for new jobs in emerging sectors. Efforts to increase the demand for training include providing
education grants to more young people, improving the supply of training by engaging enterprises and linking training more closely to their needs, and raising social perceptions of vocational training. These and other steps comprise the Government’s “road map” towards more
rapid reform and increased graduation rates. The Sustainable Economy Law (2009) includes a
chapter on professional training aimed at avoiding skills gaps that would slow the transition to
a lower-carbon economy as well as at realizing the potential for substantial job growth.
■ Skills systems in many Latin American countries are anchored in national training institutions
whose management structures bring together representatives of ministries of labour and education, employers’ and workers’ associations, and sectoral and regional bodies. Institutions such
as SENAI and its sibling organizations in specific sectors in Brazil are tasked with implementing
national human resource development policies and are financed through employer levies and
national budgets as laid down in law.

 ■ In Saudi Arabia, foreigners comprise just over half the labour force. One objective of the national
skills policy has been the so-called “Saudization” of the workforce. Fast-growing sectors such
as electronics, ICT, construction, refrigeration and air-conditioning, and tourism are creating
new occupations. One of the strategies adopted to attract Saudis into these new occupations
and to provide good-quality training has begun with improving the quality of TVET and raising
the status of the teaching profession generally, for example by establishing dedicated teachertraining colleges and combining academic preparation, educational theory and practice, and
experience in industry for new and existing teachers.
28 A Skilled Workforce for Strong, Sustainable and Balanced Growth
tutions remain able to respond to the evolving challenges posed by dynamic labour

Training institutions must have the capacity to periodically adapt curricula
and update teachers’ and trainers’ skills to the changing needs of the world of work.
Good-quality training outcomes further depend on maintaining a high quality of
training contents, methods, facilities and materials. Apprenticeships, and more generally
the combination of classroom-based and work-based training, produce the best results.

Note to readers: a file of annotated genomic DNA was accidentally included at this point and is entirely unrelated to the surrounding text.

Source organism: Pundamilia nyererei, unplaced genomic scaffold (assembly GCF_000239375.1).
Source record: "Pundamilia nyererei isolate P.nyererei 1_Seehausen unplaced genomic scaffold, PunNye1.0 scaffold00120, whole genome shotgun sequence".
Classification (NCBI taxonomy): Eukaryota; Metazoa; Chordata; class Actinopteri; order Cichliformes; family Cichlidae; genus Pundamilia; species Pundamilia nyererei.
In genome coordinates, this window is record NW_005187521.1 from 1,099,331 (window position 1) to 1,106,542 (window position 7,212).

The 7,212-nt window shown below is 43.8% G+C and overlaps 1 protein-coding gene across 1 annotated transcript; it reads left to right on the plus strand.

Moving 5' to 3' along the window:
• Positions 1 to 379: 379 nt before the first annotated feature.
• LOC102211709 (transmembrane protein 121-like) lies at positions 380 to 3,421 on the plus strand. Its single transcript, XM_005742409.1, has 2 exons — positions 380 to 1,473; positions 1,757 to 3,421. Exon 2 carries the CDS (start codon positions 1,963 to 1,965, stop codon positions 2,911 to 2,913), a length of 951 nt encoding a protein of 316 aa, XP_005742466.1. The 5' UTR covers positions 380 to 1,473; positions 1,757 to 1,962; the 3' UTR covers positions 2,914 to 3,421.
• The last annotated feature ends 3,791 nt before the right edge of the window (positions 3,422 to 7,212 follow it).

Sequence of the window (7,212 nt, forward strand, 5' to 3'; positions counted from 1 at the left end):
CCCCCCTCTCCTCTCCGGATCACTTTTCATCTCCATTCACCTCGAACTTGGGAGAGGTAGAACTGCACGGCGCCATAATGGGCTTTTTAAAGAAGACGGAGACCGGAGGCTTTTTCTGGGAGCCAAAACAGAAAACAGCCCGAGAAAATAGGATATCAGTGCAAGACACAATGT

Skills standards should be set and tested by involving stakeholders in the process.
Lifelong learning critically depends on a strong integration between education,
training and work.
A skills-based qualification system can accommodate multiple pathways through
education, and between education and work.
Flexible workplace training and learning arrangements are conducive to development of a broad range of skills. Workplace training allows students not only to learn
the technical skills related to a particular job, but also to develop soft skills, such as
communication, ICT, teamwork, problem-solving and the ability to learn, that are ever
more critical in changing market environments.

Gender equality
Training is an important means of pursuing the overall goal of equality of opportunity
and treatment for women and men in employment and occupation. Opportunities in the
labour market are important means for women to achieve greater equality with men;
and the more skilled the female workforce is, the wider women’s choices in labour
markets will be, and the more likely they are to secure equal treatment. 

Overcoming the challenges that confront women in gaining access to education
and training and in using this training to secure better employment requires the adoption of a life-cycle approach. This includes improving girls’ access to basic education;
overcoming logistic, economic and cultural barriers to apprenticeships and to secondary and vocational training for young women – especially in non-traditional occupations; taking into account women’s home and care responsibilities when scheduling
workplace-based learning and entrepreneurship training; and meeting the training
needs of women re-entering the labour market and of older women who have not had
equal access to opportunities for lifelong learning.